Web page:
Vintage Rye: An Ode to Rye’s Great Grocers

To paraphrase General MacArthur’s famous retirement quote: “Old grocers never die, they just fade away.” And that is exactly what has become the fate of Rye’s many long-gone grocers.

B21 Grand Union
Published May 2, 2013 9:02 PM
5 min read

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B21 Grand UnionTo paraphrase General MacArthur’s famous retirement quote: “Old grocers never die, they just fade away.” And that is exactly what has become the fate of Rye’s many long-gone grocers.

 

By Karen T. Butler

 

B21 Grand UnionTo paraphrase General MacArthur’s famous retirement quote: “Old grocers never die, they just fade away.” And that is exactly what has become the fate of Rye’s many long-gone grocers.

 

But there was a time in the ’40s and ’50s, before most of you were born, when Purchase Street was lined with grocery stores. It was simultaneously home to Safeway, Grand Union, Gristedes Bros., A&P, and the Rye Market. This last one catered to the “carriage trade” and was where chauffer-driven maids went to shop. Amazingly, all those stores were within two and half short blocks of each other.

 

The Safeway on the southeastern end of Purchase Street encompassed what today is both Weezie D. Ladies’ Boutique and Nest Inspired Home. The Grand Union was on the corner of Smith and Purchase, where TD Bank’s new building is now. Further north on Purchase Street, Webster Bank was Gristedes, later to become Butler Bros./Rye Village Market.

 

Across the street, the entire Rye Mall building, which includes HSBC, was an A&P. I still have that A&P’s red coffee grinder that ground thousands of pounds of A&P coffee for Rye-ites. I can still smell the wonderful aroma of fresh-ground Eight O’Clock coffee.

 

Back then, most women were homemakers, cooking meals daily as well as making frequent trips to the grocer. Children carried a lunch box to school complete with a thermos of milk. Dining in a restaurant was a special treat; not something folks could afford to do very often. Sunday dinner, usually a roast or something special, with the whole family gathered together in the dining room for food and fun, was an unspoken tradition.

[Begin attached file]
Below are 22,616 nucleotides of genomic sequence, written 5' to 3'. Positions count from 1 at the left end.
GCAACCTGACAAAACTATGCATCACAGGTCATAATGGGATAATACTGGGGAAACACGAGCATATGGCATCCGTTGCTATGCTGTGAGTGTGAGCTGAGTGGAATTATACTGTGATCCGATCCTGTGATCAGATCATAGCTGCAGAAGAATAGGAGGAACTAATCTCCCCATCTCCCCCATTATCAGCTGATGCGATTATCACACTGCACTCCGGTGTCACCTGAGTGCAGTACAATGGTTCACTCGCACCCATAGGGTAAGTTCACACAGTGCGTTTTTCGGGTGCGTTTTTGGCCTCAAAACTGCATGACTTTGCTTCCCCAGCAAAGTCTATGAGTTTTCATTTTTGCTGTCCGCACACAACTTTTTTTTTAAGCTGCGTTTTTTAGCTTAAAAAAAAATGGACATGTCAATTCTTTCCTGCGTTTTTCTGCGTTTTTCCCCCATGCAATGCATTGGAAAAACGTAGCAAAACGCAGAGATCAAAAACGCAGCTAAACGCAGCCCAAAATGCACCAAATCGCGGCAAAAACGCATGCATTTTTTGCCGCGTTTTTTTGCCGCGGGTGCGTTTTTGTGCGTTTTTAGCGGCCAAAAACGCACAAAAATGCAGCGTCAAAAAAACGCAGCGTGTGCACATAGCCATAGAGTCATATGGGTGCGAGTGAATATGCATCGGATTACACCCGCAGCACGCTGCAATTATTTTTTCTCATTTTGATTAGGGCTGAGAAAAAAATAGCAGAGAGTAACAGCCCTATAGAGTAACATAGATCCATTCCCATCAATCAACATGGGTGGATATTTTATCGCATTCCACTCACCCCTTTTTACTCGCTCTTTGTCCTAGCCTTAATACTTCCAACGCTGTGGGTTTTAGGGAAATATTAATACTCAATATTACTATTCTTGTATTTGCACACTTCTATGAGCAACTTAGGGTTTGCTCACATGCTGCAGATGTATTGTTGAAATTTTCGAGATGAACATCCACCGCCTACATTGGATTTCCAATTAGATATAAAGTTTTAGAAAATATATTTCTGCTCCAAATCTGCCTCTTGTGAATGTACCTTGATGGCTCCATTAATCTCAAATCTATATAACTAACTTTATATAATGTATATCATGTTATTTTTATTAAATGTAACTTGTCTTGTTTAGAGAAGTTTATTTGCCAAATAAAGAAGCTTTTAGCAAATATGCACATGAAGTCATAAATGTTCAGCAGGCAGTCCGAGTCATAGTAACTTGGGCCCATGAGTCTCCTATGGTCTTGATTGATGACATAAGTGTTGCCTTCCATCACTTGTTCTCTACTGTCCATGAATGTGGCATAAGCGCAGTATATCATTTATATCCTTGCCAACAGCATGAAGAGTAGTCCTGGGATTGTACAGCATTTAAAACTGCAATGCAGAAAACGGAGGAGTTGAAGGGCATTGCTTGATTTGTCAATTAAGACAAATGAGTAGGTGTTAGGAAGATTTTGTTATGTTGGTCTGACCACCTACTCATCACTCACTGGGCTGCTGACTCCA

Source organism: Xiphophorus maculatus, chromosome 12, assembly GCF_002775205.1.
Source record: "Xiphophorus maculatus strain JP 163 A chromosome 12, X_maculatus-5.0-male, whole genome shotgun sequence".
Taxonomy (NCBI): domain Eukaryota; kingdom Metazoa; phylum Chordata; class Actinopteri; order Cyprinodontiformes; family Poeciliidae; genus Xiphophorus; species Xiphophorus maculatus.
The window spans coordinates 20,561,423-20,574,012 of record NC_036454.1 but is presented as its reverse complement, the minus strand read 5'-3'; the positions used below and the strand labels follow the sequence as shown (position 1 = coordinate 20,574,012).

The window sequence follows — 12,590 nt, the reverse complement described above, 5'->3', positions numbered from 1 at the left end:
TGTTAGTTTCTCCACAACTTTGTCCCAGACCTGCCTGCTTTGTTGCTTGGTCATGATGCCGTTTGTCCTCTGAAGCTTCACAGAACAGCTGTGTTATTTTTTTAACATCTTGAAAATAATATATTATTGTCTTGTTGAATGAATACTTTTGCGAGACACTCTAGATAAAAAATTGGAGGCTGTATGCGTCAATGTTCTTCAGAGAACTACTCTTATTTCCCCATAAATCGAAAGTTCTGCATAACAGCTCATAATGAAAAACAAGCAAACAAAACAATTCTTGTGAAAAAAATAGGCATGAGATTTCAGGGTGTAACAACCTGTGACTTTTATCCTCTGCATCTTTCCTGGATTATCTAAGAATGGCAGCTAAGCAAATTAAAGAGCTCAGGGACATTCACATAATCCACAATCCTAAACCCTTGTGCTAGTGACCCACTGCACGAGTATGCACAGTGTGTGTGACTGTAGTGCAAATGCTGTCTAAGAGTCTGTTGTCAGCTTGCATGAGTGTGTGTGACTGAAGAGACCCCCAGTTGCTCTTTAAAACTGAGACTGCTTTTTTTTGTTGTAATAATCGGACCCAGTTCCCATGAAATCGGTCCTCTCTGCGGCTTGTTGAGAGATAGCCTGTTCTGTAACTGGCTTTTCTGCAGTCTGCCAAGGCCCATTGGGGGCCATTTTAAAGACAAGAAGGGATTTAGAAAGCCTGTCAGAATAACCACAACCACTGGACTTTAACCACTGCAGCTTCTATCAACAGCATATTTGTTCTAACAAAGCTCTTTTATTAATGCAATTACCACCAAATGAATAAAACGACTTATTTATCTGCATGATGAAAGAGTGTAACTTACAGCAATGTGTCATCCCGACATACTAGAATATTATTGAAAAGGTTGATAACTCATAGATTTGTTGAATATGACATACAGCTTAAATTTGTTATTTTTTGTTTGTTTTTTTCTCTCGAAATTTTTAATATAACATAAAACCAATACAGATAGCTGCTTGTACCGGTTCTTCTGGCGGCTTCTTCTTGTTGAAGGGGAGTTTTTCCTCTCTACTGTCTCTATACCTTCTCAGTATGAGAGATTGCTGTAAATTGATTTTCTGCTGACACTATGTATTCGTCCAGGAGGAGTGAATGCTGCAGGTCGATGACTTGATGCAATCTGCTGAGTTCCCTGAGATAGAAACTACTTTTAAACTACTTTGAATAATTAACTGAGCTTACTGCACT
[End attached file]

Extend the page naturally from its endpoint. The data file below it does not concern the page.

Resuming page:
I became a grocer not by birth, but by default due to the untimely passing of my husband, Marty Butler, who in the late 1960s founded and created Butler Bros. I think I can speak about grocers because I spent a lot of time with them.

 

B21 Marty ButlerI came to the helm of Butler Bros. knowing absolutely nothing, and I emphasize nothing, about the grocery business. I only knew what I liked to buy as a customer, so that’s how I approached my newfound career. One of the butchers used to tease me, saying: “How are you doing, Chief?” The fact that it wasn’t entirely a compliment kept me humble. Chief I was, and my employees had to teach me everything they knew for us to succeed and remain in business. And they did — about the grocery business, and, in turn, valuable lessons about life.